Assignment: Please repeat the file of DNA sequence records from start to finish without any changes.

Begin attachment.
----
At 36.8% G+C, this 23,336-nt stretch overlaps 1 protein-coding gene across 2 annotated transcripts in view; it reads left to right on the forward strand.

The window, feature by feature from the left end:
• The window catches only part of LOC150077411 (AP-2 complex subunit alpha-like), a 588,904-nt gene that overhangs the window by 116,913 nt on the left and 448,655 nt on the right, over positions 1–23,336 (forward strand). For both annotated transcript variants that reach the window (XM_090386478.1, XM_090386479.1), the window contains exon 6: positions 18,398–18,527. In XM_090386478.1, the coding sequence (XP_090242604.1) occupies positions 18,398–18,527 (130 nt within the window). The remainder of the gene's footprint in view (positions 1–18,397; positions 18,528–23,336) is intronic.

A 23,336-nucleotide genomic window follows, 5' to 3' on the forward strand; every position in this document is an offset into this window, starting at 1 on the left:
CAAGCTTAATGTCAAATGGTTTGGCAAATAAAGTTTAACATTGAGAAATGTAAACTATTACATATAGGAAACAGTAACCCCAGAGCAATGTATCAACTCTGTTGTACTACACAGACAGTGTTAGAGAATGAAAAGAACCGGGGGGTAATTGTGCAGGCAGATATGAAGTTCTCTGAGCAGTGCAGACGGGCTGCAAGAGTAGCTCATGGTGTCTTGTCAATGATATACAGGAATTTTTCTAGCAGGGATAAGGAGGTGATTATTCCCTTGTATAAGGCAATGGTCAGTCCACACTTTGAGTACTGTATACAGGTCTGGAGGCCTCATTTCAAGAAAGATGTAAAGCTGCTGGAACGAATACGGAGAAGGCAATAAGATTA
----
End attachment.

At 36.8% G+C, this 23,336-nt stretch overlaps 1 protein-coding gene across 2 annotated transcripts in view; it reads left to right on the forward strand.

The window, feature by feature from the left end:
• The window catches only part of LOC150077411 (AP-2 complex subunit alpha-like), a 588,904-nt gene that overhangs the window by 116,913 nt on the left and 448,655 nt on the right, over positions 1–23,336 (forward strand). For both annotated transcript variants that reach the window (XM_090386478.1, XM_090386479.1), the window contains exon 6: positions 18,398–18,527. In XM_090386478.1, the coding sequence (XP_090242604.1) occupies positions 18,398–18,527 (130 nt within the window). The remainder of the gene's footprint in view (positions 1–18,397; positions 18,528–23,336) is intronic.

A 23,336-nucleotide genomic window follows, 5' to 3' on the forward strand; every position in this document is an offset into this window, starting at 1 on the left:
CAAGCTTAATGTCAAATGGTTTGGCAAATAAAGTTTAACATTGAGAAATGTAAACTATTACATATAGGAAACAGTAACCCCAGAGCAATGTATCAACTCTGTTGTACTACACAGACAGTGTTAGAGAATGAAAAGAACCGGGGGGTAATTGTGCAGGCAGATATGAAGTTCTCTGAGCAGTGCAGACGGGCTGCAAGAGTAGCTCATGGTGTCTTGTCAATGATATACAGGAATTTTTCTAGCAGGGATAAGGAGGTGATTATTCCCTTGTATAAGGCAATGGTCAGTCCACACTTTGAGTACTGTATACAGGTCTGGAGGCCTCATTTCAAGAAAGATGTAAAGCTGCTGGAACGAATACGGAGAAGGCAATAAGATTA